Behind the successes of Israel’s judo team at the Rio Olympics is an interesting venture that could be described as “startup nation meets training mat.” It was only in April that Aviv Hatzir, an entrepreneur and former judoka himself, started Boost to develop a virtual analyst for athletes.
The system was supposed to only be marketed later this year, but as part of the preparations for Rio and with a push from the Israel Judo Association and the Israel Olympic Committee, development was expedited for the benefit of the Israelis competing in Rio.
Boost is developing an analytics tool in the form of a chat-bot, which allows athletes and their trainers to ask questions about the athlete himself, his training or his rivals in an upcoming competition. The system, Hatzir explains, analyzes the question using artificial intelligence and gives the questioner an immediate response. In cases where an answer cannot be automatically provided because it requires more research, the question is referred to a human analyst, who gives an answer tailored to the question, which helps improve the system’s abilities in the future.
Boost joins a wave of startups that are exploiting the big-data revolution to develop analytic tools for all sorts of organizations. The sports world – particularly basketball and soccer teams – is a heavy user of tools to analyze various data. NBA teams, for example, are known to have teams of analysts who process all sorts of data gathered from devices and sensors on the court.
To start, Boost developed an engine that collected all the information that exists on the web about every rival judoka, starting from available technical information like physical characteristics, achievements and various statistics, and then analyzing all the matches the rival was in, based on thousands of videos that were coded automatically and manually. The next stage had the system process all the information using algorithms that were able to produce an exact profile of every rival athlete, with an emphasis on predicting future trends and identifying his strong points and potential weak points.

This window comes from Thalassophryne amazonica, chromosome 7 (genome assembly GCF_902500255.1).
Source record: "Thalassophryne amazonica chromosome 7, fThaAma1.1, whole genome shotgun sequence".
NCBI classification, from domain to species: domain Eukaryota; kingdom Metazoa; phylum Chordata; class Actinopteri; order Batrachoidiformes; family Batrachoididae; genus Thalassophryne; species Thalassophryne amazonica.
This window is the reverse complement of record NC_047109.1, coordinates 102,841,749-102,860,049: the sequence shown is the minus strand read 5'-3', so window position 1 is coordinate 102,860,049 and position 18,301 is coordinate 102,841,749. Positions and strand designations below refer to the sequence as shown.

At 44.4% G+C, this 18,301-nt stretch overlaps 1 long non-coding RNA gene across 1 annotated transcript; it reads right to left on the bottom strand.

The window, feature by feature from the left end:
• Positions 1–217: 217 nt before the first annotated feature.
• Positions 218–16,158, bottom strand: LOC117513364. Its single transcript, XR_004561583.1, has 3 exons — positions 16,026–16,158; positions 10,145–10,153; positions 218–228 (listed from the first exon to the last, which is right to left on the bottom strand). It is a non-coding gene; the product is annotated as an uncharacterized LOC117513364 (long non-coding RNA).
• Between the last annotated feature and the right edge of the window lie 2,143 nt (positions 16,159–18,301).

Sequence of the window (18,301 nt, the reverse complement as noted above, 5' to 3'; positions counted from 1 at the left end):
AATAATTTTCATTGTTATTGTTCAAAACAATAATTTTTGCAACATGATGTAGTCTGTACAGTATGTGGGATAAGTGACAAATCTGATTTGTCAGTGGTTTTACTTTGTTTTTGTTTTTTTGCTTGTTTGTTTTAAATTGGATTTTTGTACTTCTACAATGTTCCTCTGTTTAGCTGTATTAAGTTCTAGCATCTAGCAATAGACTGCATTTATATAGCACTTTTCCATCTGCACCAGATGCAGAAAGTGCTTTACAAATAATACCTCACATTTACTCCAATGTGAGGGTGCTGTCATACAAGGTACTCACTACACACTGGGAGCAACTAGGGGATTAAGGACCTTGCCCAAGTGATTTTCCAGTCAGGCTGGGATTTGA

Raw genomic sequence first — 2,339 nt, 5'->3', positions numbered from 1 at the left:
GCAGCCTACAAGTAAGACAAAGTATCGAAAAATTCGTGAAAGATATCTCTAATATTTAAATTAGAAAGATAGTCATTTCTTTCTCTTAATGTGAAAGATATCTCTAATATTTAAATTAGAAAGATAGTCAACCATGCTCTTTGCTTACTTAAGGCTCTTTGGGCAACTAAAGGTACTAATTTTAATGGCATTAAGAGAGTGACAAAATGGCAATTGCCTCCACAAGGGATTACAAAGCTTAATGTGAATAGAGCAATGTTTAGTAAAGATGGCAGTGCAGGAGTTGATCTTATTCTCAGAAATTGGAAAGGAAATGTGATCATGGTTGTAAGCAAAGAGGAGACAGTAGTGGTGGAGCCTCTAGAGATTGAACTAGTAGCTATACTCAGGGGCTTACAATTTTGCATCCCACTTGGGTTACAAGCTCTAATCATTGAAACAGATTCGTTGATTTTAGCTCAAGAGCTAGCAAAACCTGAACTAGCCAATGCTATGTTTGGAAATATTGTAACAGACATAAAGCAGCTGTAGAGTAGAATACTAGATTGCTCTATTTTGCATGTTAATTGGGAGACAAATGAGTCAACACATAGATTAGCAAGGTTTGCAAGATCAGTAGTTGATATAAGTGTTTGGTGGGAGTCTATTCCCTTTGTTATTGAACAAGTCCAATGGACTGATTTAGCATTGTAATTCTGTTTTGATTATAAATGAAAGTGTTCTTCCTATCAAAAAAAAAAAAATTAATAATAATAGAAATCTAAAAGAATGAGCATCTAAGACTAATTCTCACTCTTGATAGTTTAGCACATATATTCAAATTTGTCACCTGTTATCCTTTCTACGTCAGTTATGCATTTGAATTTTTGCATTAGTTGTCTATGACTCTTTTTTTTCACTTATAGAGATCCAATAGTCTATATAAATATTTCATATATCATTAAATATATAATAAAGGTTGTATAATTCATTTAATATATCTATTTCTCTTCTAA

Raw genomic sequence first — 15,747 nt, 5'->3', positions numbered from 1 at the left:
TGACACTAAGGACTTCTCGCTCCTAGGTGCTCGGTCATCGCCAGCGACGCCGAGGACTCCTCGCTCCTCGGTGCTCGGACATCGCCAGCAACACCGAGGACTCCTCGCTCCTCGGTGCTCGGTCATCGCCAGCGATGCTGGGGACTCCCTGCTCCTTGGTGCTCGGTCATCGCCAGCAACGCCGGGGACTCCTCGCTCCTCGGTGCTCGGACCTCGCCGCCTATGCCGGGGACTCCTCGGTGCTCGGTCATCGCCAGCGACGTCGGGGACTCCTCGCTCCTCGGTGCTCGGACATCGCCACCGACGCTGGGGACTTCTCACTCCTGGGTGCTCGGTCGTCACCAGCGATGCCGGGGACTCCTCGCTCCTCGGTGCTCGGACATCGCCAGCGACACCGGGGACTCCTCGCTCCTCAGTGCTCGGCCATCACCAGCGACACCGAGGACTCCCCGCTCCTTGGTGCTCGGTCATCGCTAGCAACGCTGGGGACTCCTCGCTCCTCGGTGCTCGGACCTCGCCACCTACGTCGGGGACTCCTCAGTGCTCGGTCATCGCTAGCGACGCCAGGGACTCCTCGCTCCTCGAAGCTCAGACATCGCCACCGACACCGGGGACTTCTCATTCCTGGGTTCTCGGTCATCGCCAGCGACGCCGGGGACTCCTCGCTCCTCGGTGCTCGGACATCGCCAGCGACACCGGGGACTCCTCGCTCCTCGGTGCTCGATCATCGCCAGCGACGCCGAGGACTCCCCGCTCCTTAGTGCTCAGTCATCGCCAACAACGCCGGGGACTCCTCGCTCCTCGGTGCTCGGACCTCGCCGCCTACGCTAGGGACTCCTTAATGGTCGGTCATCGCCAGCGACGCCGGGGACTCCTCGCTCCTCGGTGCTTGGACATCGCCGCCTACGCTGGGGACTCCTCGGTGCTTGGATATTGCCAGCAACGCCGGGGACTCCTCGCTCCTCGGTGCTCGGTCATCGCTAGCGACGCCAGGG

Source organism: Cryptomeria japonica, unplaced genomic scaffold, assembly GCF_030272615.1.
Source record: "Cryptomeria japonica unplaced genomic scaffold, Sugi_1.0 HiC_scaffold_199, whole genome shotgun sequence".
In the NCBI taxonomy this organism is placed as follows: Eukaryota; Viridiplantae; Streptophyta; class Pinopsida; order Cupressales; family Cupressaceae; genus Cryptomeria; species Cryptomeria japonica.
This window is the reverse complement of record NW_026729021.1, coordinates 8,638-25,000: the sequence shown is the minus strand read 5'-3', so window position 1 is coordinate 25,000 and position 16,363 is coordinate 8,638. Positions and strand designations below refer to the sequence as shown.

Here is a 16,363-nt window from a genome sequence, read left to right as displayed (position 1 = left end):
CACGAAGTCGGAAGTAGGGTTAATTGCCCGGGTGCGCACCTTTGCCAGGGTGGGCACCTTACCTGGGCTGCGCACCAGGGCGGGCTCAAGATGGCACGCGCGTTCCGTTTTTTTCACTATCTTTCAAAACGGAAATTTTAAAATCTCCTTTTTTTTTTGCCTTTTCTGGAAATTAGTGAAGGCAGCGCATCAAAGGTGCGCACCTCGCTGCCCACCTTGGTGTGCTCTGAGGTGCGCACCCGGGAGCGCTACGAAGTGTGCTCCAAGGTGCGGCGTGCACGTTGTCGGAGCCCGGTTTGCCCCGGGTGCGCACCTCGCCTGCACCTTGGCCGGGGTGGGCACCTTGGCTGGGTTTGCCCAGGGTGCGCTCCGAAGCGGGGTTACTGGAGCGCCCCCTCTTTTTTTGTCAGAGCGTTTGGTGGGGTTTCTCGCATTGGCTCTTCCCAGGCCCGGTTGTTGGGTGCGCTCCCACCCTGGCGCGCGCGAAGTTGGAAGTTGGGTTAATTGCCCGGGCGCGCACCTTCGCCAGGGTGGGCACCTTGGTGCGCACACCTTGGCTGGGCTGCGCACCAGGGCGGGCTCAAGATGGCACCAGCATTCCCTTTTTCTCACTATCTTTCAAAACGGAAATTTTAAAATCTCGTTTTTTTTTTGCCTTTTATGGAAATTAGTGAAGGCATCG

“It’s another screw in an entire system, but it gave us a full picture of the matches and rivals,” said Oren Smadja, the Israeli Olympic medalist in judo who now coaches the men’s national team. “When I competed in the Barcelona Olympics in 1992, we shlepped videotapes to study our rivals. Here it was all ready and it’s presented in an accessible fashion that allows us to ask questions at any time. You cannot cope with so much information without this tool, and we used it a lot. It helped us and proved itself, and we will continue to use it in the future.”
Hatzir explains that before Or Sasson’s match with Egyptian Islam al-Shahabi, which caused a media storm when the latter refused to shake Sasson’s hand, the professional staff believed that Shahabi would open the match with blows, rather than with classic judo moves. To better understand how to contend with this, the system was asked several questions; it identified the mistakes Shahabi tended to make in such combat and was able to give insights. Before the match with undefeated champion Teddy Riner of France, the system noted that when one grabs Riner in a certain way on his left lapel, it’s hard for him to fight at his best.
“It could be that this is information that coaches know, because he’s a known athlete, but we make the information and insights available for many other athletes,” said Hatzir. “We didn’t invent judo match analysis, but we streamlined and simplified the process.”
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